This time Harry joined Ron in defending Hermione – who had first convinced the boys to learn duelling the year before.

"But you kept thinking you would've been better off if you hadn't told Harry and Ron about Flitwick's notes. You would've had the advantage then—" Sirius went on mercilessly.

"—as I often do, because I bother to read, to learn!" Hermione shot back. It was not a denial. Then she grimaced. "Well, not now. I'm hopelessly behind on my homework, but—"

Harry and Ron exchanged uncomfortable looks at that.

"It was Hermione's idea to get the notes from Flitwick," Ron then said valiantly.

That finally did it. Hermione's eyes welled up with tears again.

Sirius was not done, however. "And then there was the trip to the Chamber of Secrets. That wasn't your idea, I presume. But for all that you kept telling yourself you didn't want to go because you'd rather be working on duelling, the animagus spell told you otherwise, didn't it? You cast it hoping it'd help you argue your point with the boys, telling yourself the problem was that they weren't listening to you—"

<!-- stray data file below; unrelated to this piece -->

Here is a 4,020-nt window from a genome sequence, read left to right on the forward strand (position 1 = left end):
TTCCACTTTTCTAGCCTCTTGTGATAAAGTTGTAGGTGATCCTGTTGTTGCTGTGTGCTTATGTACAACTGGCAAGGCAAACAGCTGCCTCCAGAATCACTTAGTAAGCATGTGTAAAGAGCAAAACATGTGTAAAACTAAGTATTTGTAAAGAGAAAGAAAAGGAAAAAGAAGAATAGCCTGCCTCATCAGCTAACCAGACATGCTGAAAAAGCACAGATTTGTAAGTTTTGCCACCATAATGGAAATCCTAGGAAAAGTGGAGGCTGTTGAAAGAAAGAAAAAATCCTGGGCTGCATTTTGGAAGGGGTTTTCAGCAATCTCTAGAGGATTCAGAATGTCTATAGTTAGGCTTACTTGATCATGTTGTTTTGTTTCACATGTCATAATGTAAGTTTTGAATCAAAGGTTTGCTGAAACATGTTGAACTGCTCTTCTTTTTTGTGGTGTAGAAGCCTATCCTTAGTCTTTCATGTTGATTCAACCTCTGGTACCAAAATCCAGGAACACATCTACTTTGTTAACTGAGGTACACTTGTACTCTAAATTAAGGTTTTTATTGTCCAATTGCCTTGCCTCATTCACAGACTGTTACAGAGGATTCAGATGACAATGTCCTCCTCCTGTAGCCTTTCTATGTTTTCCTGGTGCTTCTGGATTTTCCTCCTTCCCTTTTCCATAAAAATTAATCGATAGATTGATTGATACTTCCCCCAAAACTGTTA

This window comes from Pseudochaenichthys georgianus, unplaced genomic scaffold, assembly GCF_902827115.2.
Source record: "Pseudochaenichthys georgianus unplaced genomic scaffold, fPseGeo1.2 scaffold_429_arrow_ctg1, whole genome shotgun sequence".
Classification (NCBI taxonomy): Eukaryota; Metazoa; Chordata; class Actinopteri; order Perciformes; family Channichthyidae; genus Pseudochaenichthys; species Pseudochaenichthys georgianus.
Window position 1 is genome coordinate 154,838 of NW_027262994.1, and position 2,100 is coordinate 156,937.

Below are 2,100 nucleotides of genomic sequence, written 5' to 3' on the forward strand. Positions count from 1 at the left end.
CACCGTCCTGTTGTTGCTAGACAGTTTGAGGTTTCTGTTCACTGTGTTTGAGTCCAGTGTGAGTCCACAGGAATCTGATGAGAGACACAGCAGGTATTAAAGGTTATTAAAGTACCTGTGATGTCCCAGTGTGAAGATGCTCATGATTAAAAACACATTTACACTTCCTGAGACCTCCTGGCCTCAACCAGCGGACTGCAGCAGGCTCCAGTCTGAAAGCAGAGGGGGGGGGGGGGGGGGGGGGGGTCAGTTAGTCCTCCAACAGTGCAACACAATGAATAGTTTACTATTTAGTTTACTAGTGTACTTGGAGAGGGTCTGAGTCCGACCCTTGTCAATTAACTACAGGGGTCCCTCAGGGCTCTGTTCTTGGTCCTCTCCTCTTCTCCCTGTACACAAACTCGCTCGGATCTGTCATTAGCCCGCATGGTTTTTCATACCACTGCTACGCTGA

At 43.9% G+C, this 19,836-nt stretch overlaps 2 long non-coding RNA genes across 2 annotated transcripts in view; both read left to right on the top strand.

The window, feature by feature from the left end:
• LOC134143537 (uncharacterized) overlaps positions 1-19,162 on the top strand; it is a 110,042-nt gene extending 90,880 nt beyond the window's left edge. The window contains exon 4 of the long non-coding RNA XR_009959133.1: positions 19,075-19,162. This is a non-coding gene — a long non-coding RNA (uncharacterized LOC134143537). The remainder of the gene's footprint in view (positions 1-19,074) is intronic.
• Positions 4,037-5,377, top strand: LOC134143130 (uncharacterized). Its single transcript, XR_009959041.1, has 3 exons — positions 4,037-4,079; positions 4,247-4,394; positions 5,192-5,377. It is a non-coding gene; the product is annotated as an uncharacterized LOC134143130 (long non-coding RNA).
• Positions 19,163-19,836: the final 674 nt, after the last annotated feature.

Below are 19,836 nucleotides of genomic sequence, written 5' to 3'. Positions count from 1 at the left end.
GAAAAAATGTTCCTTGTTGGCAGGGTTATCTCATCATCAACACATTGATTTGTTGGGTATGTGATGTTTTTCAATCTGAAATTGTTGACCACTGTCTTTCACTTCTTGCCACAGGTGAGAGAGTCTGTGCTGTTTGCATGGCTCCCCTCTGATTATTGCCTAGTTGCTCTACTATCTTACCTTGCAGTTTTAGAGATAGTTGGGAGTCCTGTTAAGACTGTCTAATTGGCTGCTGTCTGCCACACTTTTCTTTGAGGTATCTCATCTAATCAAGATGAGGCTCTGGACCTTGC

It was the shame that had returned to Hermione's expression that finally clued Harry in on where his godfather was going. He was not at all impressed. "Sirius, really! Just a couple hours ago you were telling us going to the Chamber of Secrets was a stupid idea!"

Ron looked from him to Sirius and finally to Hermione, the question plain on his face.

Hermione was the one who broke the tense silence, forcing the words out. "I really didn't think I'd be finding a word like fear…"

~HP~

It was in a wholly different mood that Sirius finally picked up the newspapers and then joined them on the floor. Gone was the excitement – urgency – of before. Carefully, he spread out the faded, fragile-looking pages on the dark wooden floorboards, several of them opened to specific articles. He was taking his time, sorting his thoughts as he was sorting the papers, and Harry would have grown impatient before, but he was not in the mood for more strong emotions.